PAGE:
Spirituality sounds like a big word, especially when you are twenty-three, and haven’t had any real crisis in your world so far. That was when I had first come across this book. The name on the cover read – Broken Open. And then there was a line below it, which read – "How Difficult Times Can Help US Grow." I was yet to know what that may mean. And yet, I had turned over its pages.
Setting the message out and loud right at the beginning, Broken Open then takes you on a path stringed through a number of stories, memories, realizations and thoughts. It takes you from the metaphorical mystic forests where Jesus spent his Dark Night of the Soul to the journey of Vietnamese monks who left their countries due to wars and came to America to seek and to spread the gift of world peace. It takes you through stories of human mistakes and fallibilities, and through stories of humane greatnesses. In the process, it tells the story of you, and of me. And of the author herself as she recollects her childhood and her early memories, her first love and marriage, her void and her lust, her story of cheating and of being cheated, of falling and thereby rising, over and over and over again. It also tells you the stories of the world, right from ground zero in the aftermath of nine eleven. It tells you stories of births and deaths, and of falling and rising in love. It tells you stories of victories and bitter losses, and of lost paths and loose grounds. And through it you discover a way of looking – at her, at the world, and at yourself. The stories and sayings strangely start to resonate with you from half the world apart of a distance, as you realize that we at the core still remain the same people, and similar are our hopes and insecurities, wishes and inabilities to make the right decisions. Or, what is even a right decision? Are they not just experiences, this way or that? The book digs up and explores the human vulnerabilities in form of personal stories, and rise together with them to give it all a new meaning of grandeur. And she does that out of the simple fact that our life and our world, indeed, is a masterpiece which can only be marveled at with due wonder and gratitude. And the best service we can do to ourselves is to let ourselves open to the breeze and to the blow, and to experience all of it, all out.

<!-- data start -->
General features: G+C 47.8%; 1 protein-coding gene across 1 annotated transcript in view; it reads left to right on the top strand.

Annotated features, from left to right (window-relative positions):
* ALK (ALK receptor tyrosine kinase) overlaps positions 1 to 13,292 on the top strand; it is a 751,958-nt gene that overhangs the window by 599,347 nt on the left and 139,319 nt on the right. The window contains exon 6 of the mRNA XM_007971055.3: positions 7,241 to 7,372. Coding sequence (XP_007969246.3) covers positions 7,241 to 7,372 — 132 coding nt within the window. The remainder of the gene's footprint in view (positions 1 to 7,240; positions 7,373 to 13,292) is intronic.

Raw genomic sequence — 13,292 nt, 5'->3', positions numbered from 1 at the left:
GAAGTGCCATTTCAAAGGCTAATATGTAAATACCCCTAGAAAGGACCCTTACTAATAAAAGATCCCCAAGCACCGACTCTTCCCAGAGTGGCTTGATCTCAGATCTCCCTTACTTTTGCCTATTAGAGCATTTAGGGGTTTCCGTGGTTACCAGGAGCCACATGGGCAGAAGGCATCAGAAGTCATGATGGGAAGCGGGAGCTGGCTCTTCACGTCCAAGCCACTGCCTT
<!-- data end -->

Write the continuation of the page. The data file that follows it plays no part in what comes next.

The book is divided into six parts, or better termed as “stages”. “The Call of the Soul” talks about the perspectives that great souls had held towards the mystery of human life, through the words of Dante and through the words of Einstein. It establishes our lost curiosity towards the phenomenon of being alive. The next section hits straight into the bulls’ eye, around what the whole book is really going to be about - “The Phoenix Process”. It talks about the miracle of rising from the ashes, and how we can use our grief and misfortune to turn the table over towards light. We hear of the wisdom that you receive when you let the light enter through the cracks in you, just as Rumi says. Part 3 is of “The Shaman Lover”. It talks about unadulterated, unabashed romantic love. It tells a personal tale, of how instead of staying easy and closed in moral boundaries the author had found herself walking the path of secret passion, and how she found her way back home through it to herself. It talks about how unearthing the dormant sexuality served as a possible doorway to discover the feminine strengths in her. Everything changed in her life, and yet she thanked the process as through it she found herself like never before. Part 4 then comes to “The Children”. How parenting is in itself a spiritual journey full of rise and falls, studded with moments of compulsive self reflection, and how through it comes the most exotic learning of human lives. Part 5 now, suddenly and yet almost in a smooth flow, comes to talk of “Birth and Death”. From the romanticized ideas of poets to the real life realization of death bed stories to the postulate of Interbeing from the school of Buddhism, it opens up a whole new way of how we can possibly train ourselves to look at life through the lenses of beginnings and ends that are both, in their own capacities, stories of plain miracles. The final part of the book culminates into “The River of Change” in which Lesser wraps up the pebbles of wisdom that she had shared throughout the earlier parts, in a way of silent prayer and celebration. We come to terms with ourselves and our own lives, almost, In a way, as she takes us through the quiet roads of acceptance - of life, deaths and changes. AT the end of the book, she offers us a “toolbox” of meditative practices and routines that can help us stay closer to our own souls as we take our individual journeys along the path of life.